Muslim Brotherhood vs. Salafists:
By: Fouad Ibrahim Translated from As-Safir (Lebanon).
French philosopher Jacques D’Hondt once wrote: “Things never stay as they are, because the world is in a constant state of flux.”
About This Article
Previously banned Salafist movements and the Muslim Brotherhood swept to power during the Arab Spring, and Fouad Ibrahim looks at how these two increasingly divergent and contentious schools of thought take part in the evolution of political Islam.Publisher: As-Safir (Lebanon)
Brotherhood and Salafists .. And Saudi Arabia Between Them
Author: Fouad Ibrahim
First Published: October 30, 2012
Posted on: November 3 2012
Translated by: Kamal Fayad
People who busy themselves with pedantic arguments never cease to ponder the fact that passion for political wars grows stronger when the wars are fought over doctrinal issues — even if that in itself is misleading — for the belligerents in any doctrinal battleground are first and foremost politicians.
[The French philosopher] Louis Pierre Althusser always warned about the vacillating relationship between politics and thought; for what seems to be an intellectual struggle often times is nothing but a misleading pretense of such.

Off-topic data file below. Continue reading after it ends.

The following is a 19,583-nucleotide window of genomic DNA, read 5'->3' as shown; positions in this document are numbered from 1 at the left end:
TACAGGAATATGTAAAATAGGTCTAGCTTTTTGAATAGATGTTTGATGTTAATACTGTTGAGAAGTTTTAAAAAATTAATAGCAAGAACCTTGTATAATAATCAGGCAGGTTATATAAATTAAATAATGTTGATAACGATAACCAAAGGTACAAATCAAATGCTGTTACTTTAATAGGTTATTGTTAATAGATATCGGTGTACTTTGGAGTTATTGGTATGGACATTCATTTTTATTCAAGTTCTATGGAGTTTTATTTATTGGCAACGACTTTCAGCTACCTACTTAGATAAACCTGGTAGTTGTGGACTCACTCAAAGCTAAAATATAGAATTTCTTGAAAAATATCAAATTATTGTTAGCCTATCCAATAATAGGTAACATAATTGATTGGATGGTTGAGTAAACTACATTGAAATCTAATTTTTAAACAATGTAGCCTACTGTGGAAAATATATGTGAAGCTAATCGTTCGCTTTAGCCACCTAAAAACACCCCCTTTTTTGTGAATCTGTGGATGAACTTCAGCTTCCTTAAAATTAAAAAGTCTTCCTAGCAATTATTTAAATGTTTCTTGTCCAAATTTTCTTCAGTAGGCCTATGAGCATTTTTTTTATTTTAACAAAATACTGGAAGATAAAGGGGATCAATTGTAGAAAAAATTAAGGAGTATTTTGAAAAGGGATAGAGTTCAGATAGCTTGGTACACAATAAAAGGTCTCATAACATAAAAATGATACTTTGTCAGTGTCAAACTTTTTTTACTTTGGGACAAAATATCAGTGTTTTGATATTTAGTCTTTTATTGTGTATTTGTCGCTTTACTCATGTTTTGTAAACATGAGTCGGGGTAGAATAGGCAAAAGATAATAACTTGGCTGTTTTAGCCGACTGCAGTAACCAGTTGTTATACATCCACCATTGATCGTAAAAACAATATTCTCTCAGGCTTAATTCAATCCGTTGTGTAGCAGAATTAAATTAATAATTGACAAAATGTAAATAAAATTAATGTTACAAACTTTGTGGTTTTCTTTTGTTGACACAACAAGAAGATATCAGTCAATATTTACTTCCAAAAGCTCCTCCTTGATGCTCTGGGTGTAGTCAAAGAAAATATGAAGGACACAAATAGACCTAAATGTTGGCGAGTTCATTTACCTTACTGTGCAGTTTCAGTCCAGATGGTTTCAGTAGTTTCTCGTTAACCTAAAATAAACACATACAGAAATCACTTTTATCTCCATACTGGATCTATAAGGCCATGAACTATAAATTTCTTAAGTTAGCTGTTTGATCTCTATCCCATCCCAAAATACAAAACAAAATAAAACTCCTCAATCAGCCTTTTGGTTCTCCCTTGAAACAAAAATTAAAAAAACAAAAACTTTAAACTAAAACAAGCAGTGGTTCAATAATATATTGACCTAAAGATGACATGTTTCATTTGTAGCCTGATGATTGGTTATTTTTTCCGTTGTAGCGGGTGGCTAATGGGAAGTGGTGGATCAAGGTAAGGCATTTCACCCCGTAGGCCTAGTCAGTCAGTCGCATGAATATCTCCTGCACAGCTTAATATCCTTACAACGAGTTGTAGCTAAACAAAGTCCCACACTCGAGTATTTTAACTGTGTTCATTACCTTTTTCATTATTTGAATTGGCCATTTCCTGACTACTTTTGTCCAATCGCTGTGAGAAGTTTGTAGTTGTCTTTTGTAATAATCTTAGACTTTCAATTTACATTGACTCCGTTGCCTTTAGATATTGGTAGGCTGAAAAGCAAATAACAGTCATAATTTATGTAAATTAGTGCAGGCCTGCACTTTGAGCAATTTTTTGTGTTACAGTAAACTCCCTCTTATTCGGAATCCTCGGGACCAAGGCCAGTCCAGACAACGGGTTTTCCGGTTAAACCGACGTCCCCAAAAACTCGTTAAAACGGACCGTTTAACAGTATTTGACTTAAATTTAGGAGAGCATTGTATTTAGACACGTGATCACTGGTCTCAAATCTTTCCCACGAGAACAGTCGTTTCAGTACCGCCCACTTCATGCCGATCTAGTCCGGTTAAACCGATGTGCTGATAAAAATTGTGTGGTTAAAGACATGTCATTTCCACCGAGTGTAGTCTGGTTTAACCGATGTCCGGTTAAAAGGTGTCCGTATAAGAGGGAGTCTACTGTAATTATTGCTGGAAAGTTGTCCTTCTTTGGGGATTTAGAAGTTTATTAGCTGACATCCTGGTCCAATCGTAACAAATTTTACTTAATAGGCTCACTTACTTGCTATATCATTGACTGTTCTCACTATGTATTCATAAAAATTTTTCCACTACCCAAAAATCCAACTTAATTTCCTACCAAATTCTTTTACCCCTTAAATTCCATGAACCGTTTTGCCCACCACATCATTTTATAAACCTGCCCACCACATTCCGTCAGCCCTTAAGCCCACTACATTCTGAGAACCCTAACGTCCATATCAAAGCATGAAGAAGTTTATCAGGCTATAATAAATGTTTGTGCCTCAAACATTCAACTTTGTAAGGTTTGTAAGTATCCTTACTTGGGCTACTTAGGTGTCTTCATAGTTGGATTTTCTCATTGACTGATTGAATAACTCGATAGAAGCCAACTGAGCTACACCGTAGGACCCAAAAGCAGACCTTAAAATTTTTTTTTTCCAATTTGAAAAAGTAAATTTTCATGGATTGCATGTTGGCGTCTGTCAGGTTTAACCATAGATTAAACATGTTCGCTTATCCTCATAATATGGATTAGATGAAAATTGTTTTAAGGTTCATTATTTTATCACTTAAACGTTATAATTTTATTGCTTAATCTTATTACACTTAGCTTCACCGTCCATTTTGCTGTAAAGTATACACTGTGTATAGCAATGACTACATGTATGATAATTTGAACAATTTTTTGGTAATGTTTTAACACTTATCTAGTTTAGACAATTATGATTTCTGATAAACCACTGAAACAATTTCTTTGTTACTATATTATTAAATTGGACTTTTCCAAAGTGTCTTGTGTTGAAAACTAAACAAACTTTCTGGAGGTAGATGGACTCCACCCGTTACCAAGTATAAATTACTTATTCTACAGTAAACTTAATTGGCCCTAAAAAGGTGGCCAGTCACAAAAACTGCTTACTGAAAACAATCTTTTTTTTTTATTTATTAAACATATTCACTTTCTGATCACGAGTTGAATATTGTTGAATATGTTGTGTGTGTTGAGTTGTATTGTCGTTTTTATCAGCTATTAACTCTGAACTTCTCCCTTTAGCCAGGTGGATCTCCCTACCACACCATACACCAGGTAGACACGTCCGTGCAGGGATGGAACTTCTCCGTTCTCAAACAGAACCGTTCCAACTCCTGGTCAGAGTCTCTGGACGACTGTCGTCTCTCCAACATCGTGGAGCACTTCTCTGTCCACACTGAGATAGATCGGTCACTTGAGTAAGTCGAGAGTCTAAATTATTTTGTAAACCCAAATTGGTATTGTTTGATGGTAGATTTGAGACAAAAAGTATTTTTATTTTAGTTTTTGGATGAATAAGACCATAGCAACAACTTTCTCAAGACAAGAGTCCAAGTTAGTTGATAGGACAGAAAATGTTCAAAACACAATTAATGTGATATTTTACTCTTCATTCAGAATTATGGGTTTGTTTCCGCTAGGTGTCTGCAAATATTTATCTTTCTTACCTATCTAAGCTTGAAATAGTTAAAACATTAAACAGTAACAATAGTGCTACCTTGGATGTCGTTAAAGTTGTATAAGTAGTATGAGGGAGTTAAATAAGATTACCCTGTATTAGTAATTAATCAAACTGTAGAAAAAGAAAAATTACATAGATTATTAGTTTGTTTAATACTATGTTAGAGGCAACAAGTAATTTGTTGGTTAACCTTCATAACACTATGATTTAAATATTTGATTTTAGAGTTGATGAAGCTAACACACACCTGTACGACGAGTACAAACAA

The intellectual struggle between the Salafists and the Muslim Brotherhood is primarily a political one, even if it appeared to be an intellectual one, with each party entrenching itself behind ideological fortifications while striving to attain very specific political goals. There are many political prizes that free those involved of the need to engage in sterile intellectual debates, and the fruits of the Arab Spring are riper and more politically enticing than in any other possible field.
The lazy approach towards the strategies of stereotypical change are no longer viable; for Salafism — in its traditional Saudi form — is no longer predicated on effecting change from the bottom up, by Islamizing society. And the Muslim Brotherhood, as a group that grew in response to the downfall of the Ottoman Caliphate in 1924, is no longer exclusively bound by the condition of effecting change from the top down, by Islamizing the state.
For the winds of politics are blowing from every intellectual direction and imposing their own conditions, toppling in their path many taboos that were specifically put in place to build the isolationist identity of the Islamist groups and strengthen their organizational capabilities.